In the summer of 2020, when the U.S. was experiencing both a racial reckoning and an early peak of the COVID-19 pandemic, Leroy Adams turned the deep sorrow he felt into motivation to create a space to empower Black travelers to explore the world and escape tribulation.
Today, that space is The Buddy Pass, an online and print magazine aimed at Black millennials that covers all aspects of travel, including lifestyle pieces, planning tips, inspiration and stories of Black entrepreneurs in the travel industry.
Adams, 34, sat down with the San Antonio Report recently at Estate Coffee Co. on East Houston Street, where he often works. He recalled becoming passionate about travel during a difficult time as a student at the University of Houston.
He had recently lost his brother and was feeling lost when an opportunity to study creative writing in Taiwan opened up. While it wasn’t easy funding the trip, Adams juggled his classes and multiple jobs to be able to hand his professor the check that would ultimately change the trajectory of his life.
He became the first person in his family to obtain a U.S. passport and travel abroad. During his trip, he met many Taiwanese people fascinated by Black culture and history, which he enjoyed sharing.
The travel bug bites
Adams, in turn, was fascinated by travel. He returned to finish his degree at UH and immediately joined the Peace Corps, moving to Ethiopia to teach and train teachers; He ended up leading an effort to build classrooms as well.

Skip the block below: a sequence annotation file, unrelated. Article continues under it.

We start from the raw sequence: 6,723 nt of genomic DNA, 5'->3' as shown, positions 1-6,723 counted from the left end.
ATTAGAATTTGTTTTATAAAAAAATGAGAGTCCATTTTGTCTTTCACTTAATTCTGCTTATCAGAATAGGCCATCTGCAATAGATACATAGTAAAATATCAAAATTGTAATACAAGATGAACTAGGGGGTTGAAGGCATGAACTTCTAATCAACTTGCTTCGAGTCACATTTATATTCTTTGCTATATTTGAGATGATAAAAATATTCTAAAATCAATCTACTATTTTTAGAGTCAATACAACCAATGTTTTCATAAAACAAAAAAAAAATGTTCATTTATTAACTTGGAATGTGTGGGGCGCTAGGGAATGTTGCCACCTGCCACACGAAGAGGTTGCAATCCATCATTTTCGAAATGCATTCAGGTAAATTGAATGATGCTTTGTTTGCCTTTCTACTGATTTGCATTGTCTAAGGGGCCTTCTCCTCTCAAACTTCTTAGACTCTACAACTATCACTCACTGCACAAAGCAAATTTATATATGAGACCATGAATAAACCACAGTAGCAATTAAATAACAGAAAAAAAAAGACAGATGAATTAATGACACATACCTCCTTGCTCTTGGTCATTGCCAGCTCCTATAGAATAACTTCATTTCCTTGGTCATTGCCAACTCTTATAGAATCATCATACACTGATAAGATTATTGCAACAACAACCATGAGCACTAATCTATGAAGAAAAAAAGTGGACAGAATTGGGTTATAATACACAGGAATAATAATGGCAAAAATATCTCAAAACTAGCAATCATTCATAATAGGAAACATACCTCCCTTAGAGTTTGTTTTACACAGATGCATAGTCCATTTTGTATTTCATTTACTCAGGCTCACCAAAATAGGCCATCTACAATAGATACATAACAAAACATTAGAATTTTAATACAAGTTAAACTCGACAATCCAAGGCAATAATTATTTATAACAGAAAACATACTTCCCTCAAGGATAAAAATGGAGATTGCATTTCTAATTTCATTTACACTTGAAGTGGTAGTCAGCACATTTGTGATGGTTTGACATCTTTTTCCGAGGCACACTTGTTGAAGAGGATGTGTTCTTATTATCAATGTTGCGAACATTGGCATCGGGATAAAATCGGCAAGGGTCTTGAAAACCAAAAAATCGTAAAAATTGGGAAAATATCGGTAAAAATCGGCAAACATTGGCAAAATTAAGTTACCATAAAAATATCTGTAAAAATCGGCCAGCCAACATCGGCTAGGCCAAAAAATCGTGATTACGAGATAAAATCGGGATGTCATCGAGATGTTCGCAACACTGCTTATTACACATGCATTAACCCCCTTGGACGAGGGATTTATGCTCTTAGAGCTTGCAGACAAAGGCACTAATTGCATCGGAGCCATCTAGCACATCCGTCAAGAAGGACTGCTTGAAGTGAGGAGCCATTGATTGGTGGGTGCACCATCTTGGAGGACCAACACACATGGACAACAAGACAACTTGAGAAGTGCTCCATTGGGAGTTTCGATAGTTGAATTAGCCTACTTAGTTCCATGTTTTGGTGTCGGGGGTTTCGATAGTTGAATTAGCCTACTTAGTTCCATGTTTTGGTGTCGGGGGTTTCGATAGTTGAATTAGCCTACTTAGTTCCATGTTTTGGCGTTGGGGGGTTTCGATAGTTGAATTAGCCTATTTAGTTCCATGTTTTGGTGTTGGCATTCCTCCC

Adams said he became a project manager practically overnight. He drafted a proposal to build two classrooms, worked with local construction companies to donate materials and organized an international fundraising campaign for educational materials.
It was an incredibly rewarding time, but he was also struck by something else: In his Peace Corps cohort of 70 people, only seven were Black. When he asked Peace Corps leaders why, he was told Black students weren’t interested.
“That was another opportunity for me to say, ‘I can show people from my community that we can experience opportunities like this,’ because no one else is going to do it,” Adams said.
Later, he moved to China, where he established BLK GEN, a brand with a mission to organize community arts events centered that showcased Black culture, including poetry and music.
The goal was to bring people together, he said. “We all have these misconceptions of each other, despite the fact that we had never actually met each other.”
Launching the podcast
In 2018, Adams moved to San Antonio, but he wanted to keep sharing the stories of Black travelers. He started The Buddy Pass podcast and eventually traveled to Mexico, Switzerland and Ireland, interviewing Black travelers and expats.
He began getting questions from listeners: How do I get a passport? Do I need a visa to travel to specific countries? How should I navigate foreign customs?
His podcast evolved to help answer those questions.
When he returned to the U.S. Adams pitched Black travel stories to various magazines. All were rejected. Along with the continuous spotlight on the murders of George Floyd, Ahmad Arbery and Breonna Taylor, Adams felt even more frustration over the lack of space for Black travelers to tell their stories.
“Because our stories are so raw, and because our stories are also imbued with the discrimination that we experience in the states, no one is interested in those stories because they’re painful,” he said. “For us, it’s a reality. We don’t travel just for a vacation. Black people [also] travel to get away from America, because we’re tired, we’re exhausted because of what we deal with here.”